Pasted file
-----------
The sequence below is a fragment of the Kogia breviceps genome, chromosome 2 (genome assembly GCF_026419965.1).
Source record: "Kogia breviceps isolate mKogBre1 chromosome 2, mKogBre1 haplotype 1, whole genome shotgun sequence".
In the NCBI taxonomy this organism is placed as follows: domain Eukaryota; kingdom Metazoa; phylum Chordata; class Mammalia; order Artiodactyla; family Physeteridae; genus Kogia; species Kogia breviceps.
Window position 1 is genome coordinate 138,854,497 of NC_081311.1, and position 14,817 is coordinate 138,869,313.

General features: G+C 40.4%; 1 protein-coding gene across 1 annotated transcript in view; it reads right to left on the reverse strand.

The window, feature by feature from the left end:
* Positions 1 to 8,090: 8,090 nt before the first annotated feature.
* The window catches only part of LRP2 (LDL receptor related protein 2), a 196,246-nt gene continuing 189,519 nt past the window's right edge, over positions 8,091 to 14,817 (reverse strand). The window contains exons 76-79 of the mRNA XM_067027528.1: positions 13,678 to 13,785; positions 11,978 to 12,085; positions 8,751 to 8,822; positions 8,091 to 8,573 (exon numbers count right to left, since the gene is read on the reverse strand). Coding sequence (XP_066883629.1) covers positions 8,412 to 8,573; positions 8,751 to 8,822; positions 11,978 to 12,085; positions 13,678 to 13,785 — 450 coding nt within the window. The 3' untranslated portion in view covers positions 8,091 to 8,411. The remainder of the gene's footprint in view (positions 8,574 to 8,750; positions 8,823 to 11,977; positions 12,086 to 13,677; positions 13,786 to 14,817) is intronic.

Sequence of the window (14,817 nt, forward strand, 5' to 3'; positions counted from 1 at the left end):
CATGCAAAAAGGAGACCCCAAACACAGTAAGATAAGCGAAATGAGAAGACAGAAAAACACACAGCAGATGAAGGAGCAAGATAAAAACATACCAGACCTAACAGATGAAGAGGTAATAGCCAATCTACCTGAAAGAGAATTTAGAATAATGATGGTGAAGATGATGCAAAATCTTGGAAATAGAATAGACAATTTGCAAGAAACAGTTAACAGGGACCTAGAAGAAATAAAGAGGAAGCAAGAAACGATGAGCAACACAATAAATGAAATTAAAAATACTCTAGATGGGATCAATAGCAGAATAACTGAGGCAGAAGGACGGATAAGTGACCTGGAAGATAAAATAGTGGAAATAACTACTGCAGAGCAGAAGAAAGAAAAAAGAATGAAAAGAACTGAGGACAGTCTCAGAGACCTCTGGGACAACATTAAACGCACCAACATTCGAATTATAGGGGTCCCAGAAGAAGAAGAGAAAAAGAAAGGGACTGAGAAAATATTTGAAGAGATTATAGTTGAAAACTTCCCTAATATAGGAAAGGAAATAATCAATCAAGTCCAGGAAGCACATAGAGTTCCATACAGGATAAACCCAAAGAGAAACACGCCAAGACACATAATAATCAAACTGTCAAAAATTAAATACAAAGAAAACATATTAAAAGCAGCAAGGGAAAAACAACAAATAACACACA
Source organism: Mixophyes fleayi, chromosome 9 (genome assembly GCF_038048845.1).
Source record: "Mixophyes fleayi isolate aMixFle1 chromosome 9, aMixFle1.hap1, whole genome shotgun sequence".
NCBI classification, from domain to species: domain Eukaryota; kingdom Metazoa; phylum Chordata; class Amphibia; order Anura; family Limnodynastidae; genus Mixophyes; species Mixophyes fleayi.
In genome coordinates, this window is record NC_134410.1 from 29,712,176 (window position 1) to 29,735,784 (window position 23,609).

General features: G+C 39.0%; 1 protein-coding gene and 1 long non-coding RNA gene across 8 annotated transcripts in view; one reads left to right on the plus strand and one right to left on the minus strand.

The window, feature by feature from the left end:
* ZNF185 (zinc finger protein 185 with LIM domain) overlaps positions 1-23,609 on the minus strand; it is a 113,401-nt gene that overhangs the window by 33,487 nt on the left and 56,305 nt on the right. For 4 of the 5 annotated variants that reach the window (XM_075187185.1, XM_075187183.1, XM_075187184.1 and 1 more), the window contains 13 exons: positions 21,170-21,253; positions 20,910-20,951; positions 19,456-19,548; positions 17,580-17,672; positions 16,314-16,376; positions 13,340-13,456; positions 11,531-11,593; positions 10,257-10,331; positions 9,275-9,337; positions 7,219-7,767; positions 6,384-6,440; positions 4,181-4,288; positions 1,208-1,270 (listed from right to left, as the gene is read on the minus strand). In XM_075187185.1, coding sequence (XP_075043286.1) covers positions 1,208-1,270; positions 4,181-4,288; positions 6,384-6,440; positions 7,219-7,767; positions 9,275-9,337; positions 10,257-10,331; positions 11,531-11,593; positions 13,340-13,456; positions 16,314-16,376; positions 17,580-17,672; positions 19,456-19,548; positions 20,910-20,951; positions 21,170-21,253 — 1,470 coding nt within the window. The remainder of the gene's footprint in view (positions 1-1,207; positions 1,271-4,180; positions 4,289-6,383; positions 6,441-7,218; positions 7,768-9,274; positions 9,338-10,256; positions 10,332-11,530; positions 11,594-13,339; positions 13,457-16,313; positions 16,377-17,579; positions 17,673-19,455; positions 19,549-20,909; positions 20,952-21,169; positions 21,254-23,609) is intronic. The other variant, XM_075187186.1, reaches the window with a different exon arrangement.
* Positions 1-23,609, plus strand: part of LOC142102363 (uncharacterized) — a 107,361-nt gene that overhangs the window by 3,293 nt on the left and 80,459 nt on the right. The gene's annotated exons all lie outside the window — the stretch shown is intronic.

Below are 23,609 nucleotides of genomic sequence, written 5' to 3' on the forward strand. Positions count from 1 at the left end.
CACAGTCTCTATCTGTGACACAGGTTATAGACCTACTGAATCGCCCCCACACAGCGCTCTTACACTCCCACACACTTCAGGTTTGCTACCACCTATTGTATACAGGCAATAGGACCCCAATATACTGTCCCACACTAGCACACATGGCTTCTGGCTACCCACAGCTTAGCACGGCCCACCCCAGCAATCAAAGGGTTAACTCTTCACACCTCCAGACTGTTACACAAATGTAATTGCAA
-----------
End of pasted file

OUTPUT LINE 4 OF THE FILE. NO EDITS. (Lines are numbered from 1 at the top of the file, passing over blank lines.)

Window position 1 is genome coordinate 138,854,497 of NC_081311.1, and position 14,817 is coordinate 138,869,313.